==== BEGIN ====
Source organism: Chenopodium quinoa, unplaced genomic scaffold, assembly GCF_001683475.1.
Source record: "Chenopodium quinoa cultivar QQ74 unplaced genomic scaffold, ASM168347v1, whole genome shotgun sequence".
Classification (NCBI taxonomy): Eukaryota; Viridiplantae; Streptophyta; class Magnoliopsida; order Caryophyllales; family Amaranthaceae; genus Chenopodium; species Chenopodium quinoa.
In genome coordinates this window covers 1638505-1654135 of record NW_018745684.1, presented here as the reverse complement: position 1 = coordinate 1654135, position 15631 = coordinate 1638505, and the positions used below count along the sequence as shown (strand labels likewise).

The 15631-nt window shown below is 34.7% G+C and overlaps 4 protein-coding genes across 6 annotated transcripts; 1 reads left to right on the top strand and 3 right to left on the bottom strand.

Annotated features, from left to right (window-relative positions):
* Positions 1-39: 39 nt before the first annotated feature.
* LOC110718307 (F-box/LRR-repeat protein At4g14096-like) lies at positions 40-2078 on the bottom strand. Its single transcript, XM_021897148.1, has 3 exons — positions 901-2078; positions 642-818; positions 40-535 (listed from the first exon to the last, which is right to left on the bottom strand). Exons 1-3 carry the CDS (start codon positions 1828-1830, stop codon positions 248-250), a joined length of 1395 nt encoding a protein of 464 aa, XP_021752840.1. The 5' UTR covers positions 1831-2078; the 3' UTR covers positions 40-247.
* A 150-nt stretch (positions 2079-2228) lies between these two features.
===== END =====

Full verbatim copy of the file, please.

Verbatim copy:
Source organism: Chenopodium quinoa, unplaced genomic scaffold, assembly GCF_001683475.1.
Source record: "Chenopodium quinoa cultivar QQ74 unplaced genomic scaffold, ASM168347v1, whole genome shotgun sequence".
Classification (NCBI taxonomy): Eukaryota; Viridiplantae; Streptophyta; class Magnoliopsida; order Caryophyllales; family Amaranthaceae; genus Chenopodium; species Chenopodium quinoa.
In genome coordinates this window covers 1638505-1654135 of record NW_018745684.1, presented here as the reverse complement: position 1 = coordinate 1654135, position 15631 = coordinate 1638505, and the positions used below count along the sequence as shown (strand labels likewise).

The 15631-nt window shown below is 34.7% G+C and overlaps 4 protein-coding genes across 6 annotated transcripts; 1 reads left to right on the top strand and 3 right to left on the bottom strand.

Annotated features, from left to right (window-relative positions):
* Positions 1-39: 39 nt before the first annotated feature.
* LOC110718307 (F-box/LRR-repeat protein At4g14096-like) lies at positions 40-2078 on the bottom strand. Its single transcript, XM_021897148.1, has 3 exons — positions 901-2078; positions 642-818; positions 40-535 (listed from the first exon to the last, which is right to left on the bottom strand). Exons 1-3 carry the CDS (start codon positions 1828-1830, stop codon positions 248-250), a joined length of 1395 nt encoding a protein of 464 aa, XP_021752840.1. The 5' UTR covers positions 1831-2078; the 3' UTR covers positions 40-247.
* A 150-nt stretch (positions 2079-2228) lies between these two features.